I want to point out that we share a lot of metal revenue with our client communities. The tons I’m reporting are gross while the revenues are net.
Looking ahead to 2012, we are assuming pricing will be constant and consistent with the current levels. Ferrous pricing is currently up-rises in line with 2011 and non-ferrous pricing is down just a little bit from last year. As we’ve said before, the global economic activity will drive metal prices and the recovery seems to be stabilizing, but as we all know much uncertainty remains.
So with all the appropriate caveats, let me give you a rule of thumb regarding our metal revenue. This assumes that ferrous metal and non-ferrous metal prices move in tandem, which is often, but not always the case. Still this is a good proxy. As a rule of thumb for 2012, you can estimate for every $ 50 move in the annual HMS one index, our adjusted EBITDA will move up and down by $ 10 million.
Moving on to our energy portfolio. Please turn to Slide 7. Since our last discussion we’ve seen some dramatic moves in power prices across the country. This was driven by primarily by the increased natural gas production and the very mild winter that we’ve seen so far this year. The long end of the curve has come down as well due to higher natural gas production and the delay in implementing more stringent coal regulations. We’ve also seen the market start to respond to these low prices with companies like Chesapeake cutting back on drilling and more generation switching to natural gas, but we know that takes time.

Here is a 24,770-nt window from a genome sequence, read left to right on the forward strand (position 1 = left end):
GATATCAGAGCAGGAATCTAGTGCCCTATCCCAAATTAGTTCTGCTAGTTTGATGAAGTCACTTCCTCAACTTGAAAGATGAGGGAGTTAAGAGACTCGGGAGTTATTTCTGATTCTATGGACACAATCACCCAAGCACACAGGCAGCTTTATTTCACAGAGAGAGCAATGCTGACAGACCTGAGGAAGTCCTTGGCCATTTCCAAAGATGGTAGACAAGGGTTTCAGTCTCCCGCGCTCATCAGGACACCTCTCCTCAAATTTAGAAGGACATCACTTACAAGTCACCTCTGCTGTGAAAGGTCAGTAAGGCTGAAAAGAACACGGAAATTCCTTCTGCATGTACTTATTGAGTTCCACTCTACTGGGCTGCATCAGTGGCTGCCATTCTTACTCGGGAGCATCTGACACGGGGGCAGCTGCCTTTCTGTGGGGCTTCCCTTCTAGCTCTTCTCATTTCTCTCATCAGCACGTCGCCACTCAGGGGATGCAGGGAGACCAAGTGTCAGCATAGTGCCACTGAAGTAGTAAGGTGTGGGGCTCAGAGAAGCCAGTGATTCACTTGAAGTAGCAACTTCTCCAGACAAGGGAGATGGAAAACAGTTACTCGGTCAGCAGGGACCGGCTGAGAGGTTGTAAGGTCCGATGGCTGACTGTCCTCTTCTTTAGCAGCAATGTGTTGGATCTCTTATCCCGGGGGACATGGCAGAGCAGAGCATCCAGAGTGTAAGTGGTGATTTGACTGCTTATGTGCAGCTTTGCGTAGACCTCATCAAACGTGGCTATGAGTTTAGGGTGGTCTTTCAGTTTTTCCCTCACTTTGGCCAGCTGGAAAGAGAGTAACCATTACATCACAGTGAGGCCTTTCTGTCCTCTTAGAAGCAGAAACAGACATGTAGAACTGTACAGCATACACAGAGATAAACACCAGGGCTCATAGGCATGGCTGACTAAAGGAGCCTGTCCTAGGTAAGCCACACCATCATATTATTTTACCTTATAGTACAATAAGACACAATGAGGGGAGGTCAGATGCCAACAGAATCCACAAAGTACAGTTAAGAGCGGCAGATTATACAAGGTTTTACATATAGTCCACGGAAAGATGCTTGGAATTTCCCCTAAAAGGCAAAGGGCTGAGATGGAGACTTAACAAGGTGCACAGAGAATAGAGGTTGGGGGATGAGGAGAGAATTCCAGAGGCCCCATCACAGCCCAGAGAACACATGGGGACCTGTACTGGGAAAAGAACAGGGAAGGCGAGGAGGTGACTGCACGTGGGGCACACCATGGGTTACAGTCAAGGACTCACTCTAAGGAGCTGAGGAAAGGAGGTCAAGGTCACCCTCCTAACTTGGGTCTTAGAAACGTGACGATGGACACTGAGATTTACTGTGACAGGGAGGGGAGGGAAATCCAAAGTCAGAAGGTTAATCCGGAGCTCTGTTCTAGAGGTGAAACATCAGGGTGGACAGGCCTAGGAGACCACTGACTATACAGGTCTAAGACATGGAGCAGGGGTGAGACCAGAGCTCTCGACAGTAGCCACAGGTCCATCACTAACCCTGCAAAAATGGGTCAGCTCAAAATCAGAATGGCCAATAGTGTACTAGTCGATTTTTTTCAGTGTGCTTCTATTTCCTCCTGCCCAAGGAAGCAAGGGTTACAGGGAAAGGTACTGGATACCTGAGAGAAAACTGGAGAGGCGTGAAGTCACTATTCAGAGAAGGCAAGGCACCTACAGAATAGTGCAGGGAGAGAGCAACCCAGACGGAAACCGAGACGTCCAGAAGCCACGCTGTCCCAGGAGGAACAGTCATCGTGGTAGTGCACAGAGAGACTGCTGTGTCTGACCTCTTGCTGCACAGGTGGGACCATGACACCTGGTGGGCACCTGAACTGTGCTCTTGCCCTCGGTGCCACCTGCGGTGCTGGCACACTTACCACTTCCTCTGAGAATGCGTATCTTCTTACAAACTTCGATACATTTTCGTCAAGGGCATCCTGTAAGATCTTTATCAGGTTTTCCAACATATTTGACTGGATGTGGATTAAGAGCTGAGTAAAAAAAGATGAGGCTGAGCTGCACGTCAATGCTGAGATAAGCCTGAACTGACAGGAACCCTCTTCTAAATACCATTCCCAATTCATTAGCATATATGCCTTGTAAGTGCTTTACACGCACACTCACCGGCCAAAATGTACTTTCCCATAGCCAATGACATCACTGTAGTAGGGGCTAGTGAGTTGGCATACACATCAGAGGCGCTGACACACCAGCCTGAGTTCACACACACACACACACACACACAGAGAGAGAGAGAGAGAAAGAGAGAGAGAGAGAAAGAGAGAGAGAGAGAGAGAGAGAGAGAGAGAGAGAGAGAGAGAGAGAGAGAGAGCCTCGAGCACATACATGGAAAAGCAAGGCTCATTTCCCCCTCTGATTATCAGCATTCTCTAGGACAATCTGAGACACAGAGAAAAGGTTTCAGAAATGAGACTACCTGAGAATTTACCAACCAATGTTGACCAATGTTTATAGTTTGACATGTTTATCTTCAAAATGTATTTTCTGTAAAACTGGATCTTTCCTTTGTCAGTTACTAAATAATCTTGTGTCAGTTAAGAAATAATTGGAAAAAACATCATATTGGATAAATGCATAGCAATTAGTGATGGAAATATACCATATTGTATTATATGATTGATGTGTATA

So how are we managing this soft market in 2012? First, we have a great deal of stability because 75% of our anticipated 2012 energy revenue is either under fixed price contract or hedged. The hedges we put in place last year are certainly helping, but we don’t plan on hedging much more for 2012, given our limited volatility and current prices.